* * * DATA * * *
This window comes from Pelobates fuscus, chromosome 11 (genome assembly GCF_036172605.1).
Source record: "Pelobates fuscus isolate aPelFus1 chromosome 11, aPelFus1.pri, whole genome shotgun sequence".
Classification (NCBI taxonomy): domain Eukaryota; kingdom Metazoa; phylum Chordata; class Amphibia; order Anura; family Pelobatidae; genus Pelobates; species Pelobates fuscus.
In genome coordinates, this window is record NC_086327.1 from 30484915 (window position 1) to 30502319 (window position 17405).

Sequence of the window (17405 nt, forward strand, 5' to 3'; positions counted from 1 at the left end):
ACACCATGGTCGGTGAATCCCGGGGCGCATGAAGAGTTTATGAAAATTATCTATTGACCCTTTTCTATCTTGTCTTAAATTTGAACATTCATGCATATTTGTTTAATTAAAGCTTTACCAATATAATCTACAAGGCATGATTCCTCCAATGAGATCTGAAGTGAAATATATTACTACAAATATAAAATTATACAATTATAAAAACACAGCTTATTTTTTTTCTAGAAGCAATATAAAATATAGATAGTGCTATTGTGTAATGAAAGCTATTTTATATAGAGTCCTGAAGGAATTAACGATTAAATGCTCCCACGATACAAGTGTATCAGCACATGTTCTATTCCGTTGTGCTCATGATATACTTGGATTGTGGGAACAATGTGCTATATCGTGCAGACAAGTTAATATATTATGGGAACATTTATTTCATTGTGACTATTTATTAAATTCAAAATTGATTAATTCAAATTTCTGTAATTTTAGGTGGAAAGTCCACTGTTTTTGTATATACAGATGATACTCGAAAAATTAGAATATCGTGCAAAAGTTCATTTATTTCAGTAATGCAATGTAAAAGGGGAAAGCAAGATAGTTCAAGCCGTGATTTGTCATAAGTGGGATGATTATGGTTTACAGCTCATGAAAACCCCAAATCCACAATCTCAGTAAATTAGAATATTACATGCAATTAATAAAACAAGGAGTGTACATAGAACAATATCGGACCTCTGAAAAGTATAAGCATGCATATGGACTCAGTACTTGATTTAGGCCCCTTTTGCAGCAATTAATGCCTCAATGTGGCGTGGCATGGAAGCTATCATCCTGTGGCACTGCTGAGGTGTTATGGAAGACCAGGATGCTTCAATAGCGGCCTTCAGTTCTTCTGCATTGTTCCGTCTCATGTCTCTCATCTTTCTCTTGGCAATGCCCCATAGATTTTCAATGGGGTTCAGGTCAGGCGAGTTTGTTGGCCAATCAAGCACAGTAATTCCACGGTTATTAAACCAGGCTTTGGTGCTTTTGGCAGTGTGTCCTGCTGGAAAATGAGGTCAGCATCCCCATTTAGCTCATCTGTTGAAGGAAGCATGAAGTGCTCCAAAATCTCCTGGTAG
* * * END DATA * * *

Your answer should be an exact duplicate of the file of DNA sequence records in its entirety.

This window comes from Pelobates fuscus, chromosome 11 (genome assembly GCF_036172605.1).
Source record: "Pelobates fuscus isolate aPelFus1 chromosome 11, aPelFus1.pri, whole genome shotgun sequence".
Classification (NCBI taxonomy): domain Eukaryota; kingdom Metazoa; phylum Chordata; class Amphibia; order Anura; family Pelobatidae; genus Pelobates; species Pelobates fuscus.
In genome coordinates, this window is record NC_086327.1 from 30484915 (window position 1) to 30502319 (window position 17405).

Sequence of the window (17405 nt, forward strand, 5' to 3'; positions counted from 1 at the left end):
ACACCATGGTCGGTGAATCCCGGGGCGCATGAAGAGTTTATGAAAATTATCTATTGACCCTTTTCTATCTTGTCTTAAATTTGAACATTCATGCATATTTGTTTAATTAAAGCTTTACCAATATAATCTACAAGGCATGATTCCTCCAATGAGATCTGAAGTGAAATATATTACTACAAATATAAAATTATACAATTATAAAAACACAGCTTATTTTTTTTCTAGAAGCAATATAAAATATAGATAGTGCTATTGTGTAATGAAAGCTATTTTATATAGAGTCCTGAAGGAATTAACGATTAAATGCTCCCACGATACAAGTGTATCAGCACATGTTCTATTCCGTTGTGCTCATGATATACTTGGATTGTGGGAACAATGTGCTATATCGTGCAGACAAGTTAATATATTATGGGAACATTTATTTCATTGTGACTATTTATTAAATTCAAAATTGATTAATTCAAATTTCTGTAATTTTAGGTGGAAAGTCCACTGTTTTTGTATATACAGATGATACTCGAAAAATTAGAATATCGTGCAAAAGTTCATTTATTTCAGTAATGCAATGTAAAAGGGGAAAGCAAGATAGTTCAAGCCGTGATTTGTCATAAGTGGGATGATTATGGTTTACAGCTCATGAAAACCCCAAATCCACAATCTCAGTAAATTAGAATATTACATGCAATTAATAAAACAAGGAGTGTACATAGAACAATATCGGACCTCTGAAAAGTATAAGCATGCATATGGACTCAGTACTTGATTTAGGCCCCTTTTGCAGCAATTAATGCCTCAATGTGGCGTGGCATGGAAGCTATCATCCTGTGGCACTGCTGAGGTGTTATGGAAGACCAGGATGCTTCAATAGCGGCCTTCAGTTCTTCTGCATTGTTCCGTCTCATGTCTCTCATCTTTCTCTTGGCAATGCCCCATAGATTTTCAATGGGGTTCAGGTCAGGCGAGTTTGTTGGCCAATCAAGCACAGTAATTCCACGGTTATTAAACCAGGCTTTGGTGCTTTTGGCAGTGTGTCCTGCTGGAAAATGAGGTCAGCATCCCCATTTAGCTCATCTGTTGAAGGAAGCATGAAGTGCTCCAAAATCTCCTGGTAG